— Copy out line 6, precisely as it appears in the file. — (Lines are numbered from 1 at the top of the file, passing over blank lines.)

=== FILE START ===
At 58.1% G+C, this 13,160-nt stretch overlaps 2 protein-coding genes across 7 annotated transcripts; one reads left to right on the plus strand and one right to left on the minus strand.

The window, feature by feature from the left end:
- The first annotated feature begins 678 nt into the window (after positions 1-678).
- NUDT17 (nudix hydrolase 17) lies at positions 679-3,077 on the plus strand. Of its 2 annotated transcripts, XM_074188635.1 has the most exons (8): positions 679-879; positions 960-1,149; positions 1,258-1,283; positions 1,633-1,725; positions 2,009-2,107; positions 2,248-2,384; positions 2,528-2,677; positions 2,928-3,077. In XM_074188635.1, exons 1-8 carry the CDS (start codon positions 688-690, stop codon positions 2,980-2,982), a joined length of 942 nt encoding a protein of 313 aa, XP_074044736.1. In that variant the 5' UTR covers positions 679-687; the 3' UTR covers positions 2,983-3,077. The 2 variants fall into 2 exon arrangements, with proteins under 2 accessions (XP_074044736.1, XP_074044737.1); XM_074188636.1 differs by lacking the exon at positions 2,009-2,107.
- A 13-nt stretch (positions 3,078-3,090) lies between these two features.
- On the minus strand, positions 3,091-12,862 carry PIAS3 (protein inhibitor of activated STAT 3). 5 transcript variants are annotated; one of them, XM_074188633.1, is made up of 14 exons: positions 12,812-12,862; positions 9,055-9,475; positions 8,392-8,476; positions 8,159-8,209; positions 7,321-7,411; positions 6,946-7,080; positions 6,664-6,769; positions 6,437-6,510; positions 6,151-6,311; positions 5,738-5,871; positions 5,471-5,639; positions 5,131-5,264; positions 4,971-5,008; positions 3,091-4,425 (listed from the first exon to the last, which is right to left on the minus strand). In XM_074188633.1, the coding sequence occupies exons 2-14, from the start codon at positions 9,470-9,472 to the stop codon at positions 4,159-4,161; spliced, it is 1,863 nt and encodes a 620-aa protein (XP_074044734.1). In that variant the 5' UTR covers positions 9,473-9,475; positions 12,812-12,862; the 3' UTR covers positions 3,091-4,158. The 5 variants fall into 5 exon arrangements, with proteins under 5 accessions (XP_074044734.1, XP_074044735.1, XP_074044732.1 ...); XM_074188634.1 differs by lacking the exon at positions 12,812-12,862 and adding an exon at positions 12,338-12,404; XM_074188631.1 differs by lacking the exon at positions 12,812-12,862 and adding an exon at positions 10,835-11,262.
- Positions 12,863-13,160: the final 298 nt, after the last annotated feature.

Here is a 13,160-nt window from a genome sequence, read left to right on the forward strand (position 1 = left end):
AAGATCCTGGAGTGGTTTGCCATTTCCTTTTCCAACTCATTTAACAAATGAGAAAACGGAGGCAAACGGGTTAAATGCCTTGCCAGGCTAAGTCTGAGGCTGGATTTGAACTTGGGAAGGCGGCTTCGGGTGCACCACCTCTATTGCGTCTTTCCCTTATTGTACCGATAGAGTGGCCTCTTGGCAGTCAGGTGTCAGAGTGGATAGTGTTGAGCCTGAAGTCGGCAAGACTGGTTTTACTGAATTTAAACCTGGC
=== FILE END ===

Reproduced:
- On the minus strand, positions 3,091-12,862 carry PIAS3 (protein inhibitor of activated STAT 3). 5 transcript variants are annotated; one of them, XM_074188633.1, is made up of 14 exons: positions 12,812-12,862; positions 9,055-9,475; positions 8,392-8,476; positions 8,159-8,209; positions 7,321-7,411; positions 6,946-7,080; positions 6,664-6,769; positions 6,437-6,510; positions 6,151-6,311; positions 5,738-5,871; positions 5,471-5,639; positions 5,131-5,264; positions 4,971-5,008; positions 3,091-4,425 (listed from the first exon to the last, which is right to left on the minus strand). In XM_074188633.1, the coding sequence occupies exons 2-14, from the start codon at positions 9,470-9,472 to the stop codon at positions 4,159-4,161; spliced, it is 1,863 nt and encodes a 620-aa protein (XP_074044734.1). In that variant the 5' UTR covers positions 9,473-9,475; positions 12,812-12,862; the 3' UTR covers positions 3,091-4,158. The 5 variants fall into 5 exon arrangements, with proteins under 5 accessions (XP_074044734.1, XP_074044735.1, XP_074044732.1 ...); XM_074188634.1 differs by lacking the exon at positions 12,812-12,862 and adding an exon at positions 12,338-12,404; XM_074188631.1 differs by lacking the exon at positions 12,812-12,862 and adding an exon at positions 10,835-11,262.